Wristwatch restoration, servicing and repair

Posts Tagged ‘Oris’

Oris Star ChronOris (Oris Cal. 725)…

I took a chance on another gloomy eBay picture recently, this 1970’s Oris Star ChronOris.

(Click pictures to enlarge)

As soon as the watch arrived I knew that I’d done the right thing, as apart from a couple of minor marks on the dial, and a hint of wear on the case, the watch was in great shape.

As the case and crowns are chrome plated on this model, after decades of use they can wear through and look untidy, but that certainly wasn’t the case here. All the functions were working perfectly, and opening the caseback, I could see that the movement was in great shape too.

I’ve written about the ChronOris before on the blog, describing how the chronograph works and a section on its history – if you would like to read that post you can do so here. Being one of the bright orange models, the last one was a bit too ‘loud’ for me, so I sold it on. This white dialled model is much more to my taste, and was not one I’d seen before.

In the previous post I mentioned that the ChronOris had a production run of just 27,000, but I now find that hard to believe. Produced in two case styles, and with at least eight different dial variations, that production figure seems very low to me – the model in this post was available with four different dial variations, in three colours and two of them have an additional tachymeter scale printed inside the hour markers.

Even Oris can’t confirm how many of the original ChronOris were made, as they don’t have much information on the production numbers of their vintage models. It’s possible that the records were lost/destroyed during the early 1970’s when the company was bought by ASUAG (Allgemeine Schweizerische Uhrenindustrie AG) – the holding company that went on to become the Swatch Group.

Despite their earlier technical achievements, Oris was subsequently marketed as an inexpensive watch producer within the ASUAG group. Much of their mechanical tooling was sold off in favour of quartz production, which damaged the brand, resulting in plant closures and job losses.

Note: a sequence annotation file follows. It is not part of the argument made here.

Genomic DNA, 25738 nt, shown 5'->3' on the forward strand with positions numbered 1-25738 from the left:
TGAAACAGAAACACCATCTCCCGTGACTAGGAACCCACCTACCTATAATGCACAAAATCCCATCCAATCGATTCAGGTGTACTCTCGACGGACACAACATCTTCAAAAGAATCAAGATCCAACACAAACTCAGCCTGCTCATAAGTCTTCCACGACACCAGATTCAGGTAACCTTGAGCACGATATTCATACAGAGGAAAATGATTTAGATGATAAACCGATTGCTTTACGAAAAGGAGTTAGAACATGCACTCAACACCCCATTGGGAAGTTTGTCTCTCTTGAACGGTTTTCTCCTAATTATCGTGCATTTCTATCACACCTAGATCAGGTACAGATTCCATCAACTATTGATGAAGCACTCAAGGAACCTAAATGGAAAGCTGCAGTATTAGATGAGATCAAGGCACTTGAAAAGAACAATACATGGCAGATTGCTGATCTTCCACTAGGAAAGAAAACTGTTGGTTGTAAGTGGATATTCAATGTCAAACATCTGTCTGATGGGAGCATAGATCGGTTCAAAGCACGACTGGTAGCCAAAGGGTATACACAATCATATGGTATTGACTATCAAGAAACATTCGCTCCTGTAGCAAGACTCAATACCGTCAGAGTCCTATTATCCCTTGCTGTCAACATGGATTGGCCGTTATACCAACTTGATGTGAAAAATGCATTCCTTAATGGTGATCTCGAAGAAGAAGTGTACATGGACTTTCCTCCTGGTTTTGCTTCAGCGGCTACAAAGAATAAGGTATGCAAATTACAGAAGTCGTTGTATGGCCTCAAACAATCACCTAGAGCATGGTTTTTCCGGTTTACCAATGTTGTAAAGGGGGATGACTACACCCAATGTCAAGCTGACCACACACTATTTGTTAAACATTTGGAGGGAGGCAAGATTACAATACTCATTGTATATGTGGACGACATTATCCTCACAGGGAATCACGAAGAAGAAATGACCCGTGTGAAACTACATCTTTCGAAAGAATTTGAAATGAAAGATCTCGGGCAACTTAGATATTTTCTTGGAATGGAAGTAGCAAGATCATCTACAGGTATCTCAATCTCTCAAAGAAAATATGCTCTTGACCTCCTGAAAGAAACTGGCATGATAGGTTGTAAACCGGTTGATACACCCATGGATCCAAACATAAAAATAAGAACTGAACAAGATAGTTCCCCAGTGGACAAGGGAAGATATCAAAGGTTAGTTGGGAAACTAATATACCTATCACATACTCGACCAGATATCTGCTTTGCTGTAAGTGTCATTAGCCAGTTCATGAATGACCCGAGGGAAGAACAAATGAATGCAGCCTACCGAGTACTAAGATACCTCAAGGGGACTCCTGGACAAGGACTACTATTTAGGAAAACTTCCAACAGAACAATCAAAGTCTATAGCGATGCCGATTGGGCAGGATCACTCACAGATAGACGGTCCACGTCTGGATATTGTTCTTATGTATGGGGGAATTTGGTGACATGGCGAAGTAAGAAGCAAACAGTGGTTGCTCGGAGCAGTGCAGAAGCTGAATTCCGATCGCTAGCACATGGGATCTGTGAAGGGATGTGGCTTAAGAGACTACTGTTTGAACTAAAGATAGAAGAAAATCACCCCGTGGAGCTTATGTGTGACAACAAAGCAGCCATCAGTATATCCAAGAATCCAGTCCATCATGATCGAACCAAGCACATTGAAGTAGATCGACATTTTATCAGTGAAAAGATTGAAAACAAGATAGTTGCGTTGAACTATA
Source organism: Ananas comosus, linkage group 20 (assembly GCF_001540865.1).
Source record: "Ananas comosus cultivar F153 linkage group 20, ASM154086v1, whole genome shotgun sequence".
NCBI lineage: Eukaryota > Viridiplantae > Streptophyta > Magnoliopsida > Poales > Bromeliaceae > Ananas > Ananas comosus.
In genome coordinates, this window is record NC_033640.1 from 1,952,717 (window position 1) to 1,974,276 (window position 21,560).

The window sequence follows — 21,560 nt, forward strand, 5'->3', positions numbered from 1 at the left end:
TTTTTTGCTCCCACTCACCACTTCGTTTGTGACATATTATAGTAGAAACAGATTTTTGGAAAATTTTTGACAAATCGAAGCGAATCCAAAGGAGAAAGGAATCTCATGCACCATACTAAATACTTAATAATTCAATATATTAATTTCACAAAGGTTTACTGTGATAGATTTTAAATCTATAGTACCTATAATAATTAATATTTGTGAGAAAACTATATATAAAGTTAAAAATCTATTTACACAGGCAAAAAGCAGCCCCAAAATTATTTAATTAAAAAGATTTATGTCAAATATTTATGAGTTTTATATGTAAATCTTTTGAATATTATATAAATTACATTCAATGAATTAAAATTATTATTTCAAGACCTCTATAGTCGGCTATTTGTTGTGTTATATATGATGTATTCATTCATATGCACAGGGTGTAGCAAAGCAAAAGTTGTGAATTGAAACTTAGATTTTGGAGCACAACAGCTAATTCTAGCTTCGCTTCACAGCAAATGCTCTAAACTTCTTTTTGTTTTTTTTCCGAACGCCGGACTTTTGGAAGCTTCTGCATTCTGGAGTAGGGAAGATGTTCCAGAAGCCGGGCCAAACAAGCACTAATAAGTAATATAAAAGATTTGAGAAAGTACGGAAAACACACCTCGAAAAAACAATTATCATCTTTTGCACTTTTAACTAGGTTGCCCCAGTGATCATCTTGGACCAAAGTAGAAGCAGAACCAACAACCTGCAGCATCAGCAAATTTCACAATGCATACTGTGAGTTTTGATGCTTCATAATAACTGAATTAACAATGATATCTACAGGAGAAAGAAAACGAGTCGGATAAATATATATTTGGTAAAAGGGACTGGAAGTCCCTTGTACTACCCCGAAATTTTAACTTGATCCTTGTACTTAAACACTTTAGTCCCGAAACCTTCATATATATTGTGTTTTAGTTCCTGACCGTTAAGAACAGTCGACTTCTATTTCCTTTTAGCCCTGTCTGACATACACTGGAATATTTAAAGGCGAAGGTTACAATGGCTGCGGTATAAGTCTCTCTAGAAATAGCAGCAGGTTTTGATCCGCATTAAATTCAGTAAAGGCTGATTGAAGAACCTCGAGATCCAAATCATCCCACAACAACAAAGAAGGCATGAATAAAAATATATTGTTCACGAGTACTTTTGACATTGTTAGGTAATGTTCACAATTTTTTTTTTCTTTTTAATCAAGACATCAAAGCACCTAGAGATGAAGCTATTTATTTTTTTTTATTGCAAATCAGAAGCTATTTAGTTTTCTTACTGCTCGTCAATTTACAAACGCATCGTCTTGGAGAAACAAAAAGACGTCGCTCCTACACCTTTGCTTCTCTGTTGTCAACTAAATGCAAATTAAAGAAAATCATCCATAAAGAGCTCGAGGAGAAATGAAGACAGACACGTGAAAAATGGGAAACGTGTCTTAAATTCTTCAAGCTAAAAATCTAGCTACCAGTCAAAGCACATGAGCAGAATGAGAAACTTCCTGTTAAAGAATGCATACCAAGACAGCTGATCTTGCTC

It wasn’t until 1982, as the result of a management buy out, that Oris returned to large scale mechanical watch production, and are now one of the few major watch manufacturers with an all mechanical line up. You can see their current range here.

I also mentioned in the last post that Oris had produced a modern version of the ChronOris in 2005. Since then, a second ‘Grand Prix 70 Limited Edition’ version has been released, this time with a racing green dial and adding a running seconds and GMT hand to the original design. Limited to just 1970 pieces, it was available in either a steel or a rose gold case – I’d be interested to know just how many of the gold cased models were sold, as it’s a bit high on the ‘bling-o-meter’ for most.

Getting back to the subject of this post. Under the microscope, the oil still looked fresh, so after regulating the watch on the timing machine, I added a striped Nato strap to compliment the colour scheme and make it a great summer watch – if we get a summer this year that is. 🙁

Rich.


Oris Star ChronOris (Oris Cal. 725)…

When introduced in 1970, the ChronOris was the first Oris watch with a chronograph function. I was very surprised to find this one locally, and it’s the only one I have ever seen with an orange dial.

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Over the years this watch was made with a number of different dial designs and two different shaped cases; a cushion shaped case and the one like mine with an external Tachymetre bezel.

You may have noticed that unlike a conventional chronograph, the ChronOris only has one pusher, successive pushes of which start, stop and reset the sweep hand back to zero.

You may have noticed too that the watch has no minute counter, but don’t worry you don’t have to keep track of the minutes yourself as the inner orange/white bezel can be rotated using the crown at 3 o’clock. By lining the pointer up with the current position of the minute hand, you can time events of up to 60 minutes. The knurled crown at 4 o’clock takes care of winding the watch and setting the time and date.

Inside this watch is the Oris cal. 725; a 17 jewel, 18,000bph, manually wound calibre with a chronograph mechanism which was designed and developed in conjunction with Dubois Dépraz, the renowned chronograph specialists.

Here are a few pictures of mechanism in action, the first one shows the mechanism when the pusher has been pressed for the first time, starting the chronograph.

The power for the mechanism comes from the transfer wheel which is attached to the fourth wheel in the going train, so turns continuously (along with the intermediate wheel) whether the chronograph is engaged or not.

The key to the whole mechanism is the column wheel whose position determines which levers or wheels are affecting the chronograph centre wheel. You can see that the lever attached to the intermediate wheel is currently between two pillars on the column wheel so the intermediate wheel is now in contact with the chronograph centre wheel. As the sweep second hand is attached to the axle of the chronograph centre wheel, on the dial side of the movement, the sweep second hand would now be moving.